City officials, police reach agreement on pay raise

Tentative contract aimed at helping department recruit, retain officers

Annapolis

April 24, 2002|By Amanda J. Crawford | Amanda J. Crawford,SUN STAFF

Hoping to boost their chances of recruiting and retaining officers in the Annapolis Police Department, city officials have agreed to a contract that would raise salaries and improve benefits for the officers.

Announced yesterday, the tentative agreement between the city and the union representing Annapolis police would guarantee a raise of at least $3,500 per year for every officer, on top of a 2 percent cost of living raise. The contract would put the starting salary for officers at $35,000 - on par with the pay offered by Anne Arundel County.

The contract also calls for the city to pay 80 percent of officers' medical coverage after retirement until they are eligible for Medicare. After that, the city will pay for 80 percent of supplemental health coverage. The city does not currently pay for these benefits.

The agreement "allows the city of Annapolis to be highly competitive in recruiting new officers," said police Chief Joseph S. Johnson, who joined the force 11 years ago.

The contract was approved last week in a 56-4 vote by members of United Food and Commercial Workers Local 400, the union that represents city police officers. The agreement still must be approved by the city council, which will vote on it this spring as part of its approval of the fiscal 2003 budget.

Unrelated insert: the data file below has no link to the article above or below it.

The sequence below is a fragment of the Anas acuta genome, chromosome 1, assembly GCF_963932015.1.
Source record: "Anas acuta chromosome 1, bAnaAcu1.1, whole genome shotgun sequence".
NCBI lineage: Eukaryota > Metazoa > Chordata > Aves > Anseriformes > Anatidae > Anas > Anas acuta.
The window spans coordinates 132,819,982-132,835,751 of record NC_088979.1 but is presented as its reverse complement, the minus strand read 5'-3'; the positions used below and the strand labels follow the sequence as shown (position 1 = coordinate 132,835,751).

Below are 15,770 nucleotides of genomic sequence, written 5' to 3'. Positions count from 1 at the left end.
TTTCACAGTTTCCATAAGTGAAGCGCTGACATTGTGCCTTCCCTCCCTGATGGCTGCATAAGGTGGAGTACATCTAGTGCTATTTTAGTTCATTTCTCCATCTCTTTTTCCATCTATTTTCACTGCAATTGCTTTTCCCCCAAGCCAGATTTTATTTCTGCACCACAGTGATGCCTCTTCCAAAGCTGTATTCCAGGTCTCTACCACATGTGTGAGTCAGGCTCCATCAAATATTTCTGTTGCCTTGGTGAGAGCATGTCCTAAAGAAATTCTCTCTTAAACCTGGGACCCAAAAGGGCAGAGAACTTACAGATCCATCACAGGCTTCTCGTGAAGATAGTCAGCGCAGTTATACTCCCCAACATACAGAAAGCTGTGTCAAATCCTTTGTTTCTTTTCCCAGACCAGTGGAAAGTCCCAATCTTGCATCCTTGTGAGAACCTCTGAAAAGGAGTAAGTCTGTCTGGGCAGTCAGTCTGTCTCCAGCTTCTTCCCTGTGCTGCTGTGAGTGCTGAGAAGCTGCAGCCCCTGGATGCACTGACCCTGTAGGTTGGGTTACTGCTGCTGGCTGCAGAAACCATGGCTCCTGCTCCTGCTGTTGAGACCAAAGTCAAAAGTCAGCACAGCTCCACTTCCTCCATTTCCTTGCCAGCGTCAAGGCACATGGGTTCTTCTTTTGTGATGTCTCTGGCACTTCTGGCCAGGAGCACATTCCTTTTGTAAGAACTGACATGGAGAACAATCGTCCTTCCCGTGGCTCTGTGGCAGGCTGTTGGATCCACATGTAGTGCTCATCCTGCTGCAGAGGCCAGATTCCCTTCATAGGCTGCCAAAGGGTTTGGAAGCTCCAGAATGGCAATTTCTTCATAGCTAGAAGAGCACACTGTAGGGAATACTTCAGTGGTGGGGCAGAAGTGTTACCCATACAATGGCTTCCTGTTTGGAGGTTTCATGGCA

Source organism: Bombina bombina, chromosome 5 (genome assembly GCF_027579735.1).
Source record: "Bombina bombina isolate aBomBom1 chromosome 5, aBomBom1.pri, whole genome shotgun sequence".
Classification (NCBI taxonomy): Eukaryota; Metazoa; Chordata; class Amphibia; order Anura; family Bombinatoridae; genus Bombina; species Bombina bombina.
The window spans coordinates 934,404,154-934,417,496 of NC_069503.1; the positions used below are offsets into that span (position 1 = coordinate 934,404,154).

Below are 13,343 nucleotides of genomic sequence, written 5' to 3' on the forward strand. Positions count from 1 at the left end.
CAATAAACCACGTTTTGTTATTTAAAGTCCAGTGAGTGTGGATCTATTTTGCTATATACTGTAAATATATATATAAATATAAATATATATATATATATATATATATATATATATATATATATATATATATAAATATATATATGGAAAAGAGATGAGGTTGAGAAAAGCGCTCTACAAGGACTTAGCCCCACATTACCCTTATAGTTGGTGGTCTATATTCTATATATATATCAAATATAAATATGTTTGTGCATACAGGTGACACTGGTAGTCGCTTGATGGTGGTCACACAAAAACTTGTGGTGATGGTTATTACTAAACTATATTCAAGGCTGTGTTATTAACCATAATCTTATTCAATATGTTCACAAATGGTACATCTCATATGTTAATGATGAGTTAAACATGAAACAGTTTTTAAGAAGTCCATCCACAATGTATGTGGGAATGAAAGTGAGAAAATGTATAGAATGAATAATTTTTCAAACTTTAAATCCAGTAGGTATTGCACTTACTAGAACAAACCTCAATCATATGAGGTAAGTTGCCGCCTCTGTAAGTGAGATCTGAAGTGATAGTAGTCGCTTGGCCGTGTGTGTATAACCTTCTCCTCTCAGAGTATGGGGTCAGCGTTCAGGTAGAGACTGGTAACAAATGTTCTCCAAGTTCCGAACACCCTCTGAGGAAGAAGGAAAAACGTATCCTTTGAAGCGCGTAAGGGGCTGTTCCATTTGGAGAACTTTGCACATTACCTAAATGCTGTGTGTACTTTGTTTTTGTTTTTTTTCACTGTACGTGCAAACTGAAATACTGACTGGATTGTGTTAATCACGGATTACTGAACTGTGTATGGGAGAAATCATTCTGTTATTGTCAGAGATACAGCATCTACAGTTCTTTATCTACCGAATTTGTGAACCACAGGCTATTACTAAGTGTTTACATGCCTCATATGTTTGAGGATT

Johnson said yesterday that staffing shortages at the Police Department have become "very critical" in the past five years. Only 106 of the department's 128 authorized officer positions are now filled.

Johnson said trained officers are being lured away by other police agencies that offer better benefits or pay. And, when the department advertises for new officers, it has found a lack of qualified candidates. In a field of 120 to 130 applicants, Johnson said, the department is lucky to find three who are qualified.

"We have very high standards," Johnson said. The contract "will allow us to maintain those standards while filling our ranks."

Officer John Lee, a shop steward with the union, called the contract a "major step" toward having a competitive package to offer potential officers.

He said the union hopes to work out a change in the pension system, which the city has agreed to study. The city offers retirement to officers after 25 years, while officers in some other jurisdictions are eligible after 20 years.

"At this point, we couldn't expect anything more," Lee said.

Mayor Ellen O. Moyer, who pledged to improve police retirement benefits in her campaign last year, said the critical shortage of officers convinced her that the city should invest in better pay and benefits for police.

Beginning in fiscal year 2004, the first full year of the program, Moyer estimated the improved benefits and salaries would cost the city about $1 million a year.

Johnson called the contract "a bold move" by the small city because of the costs involved, but said it is well worth it.

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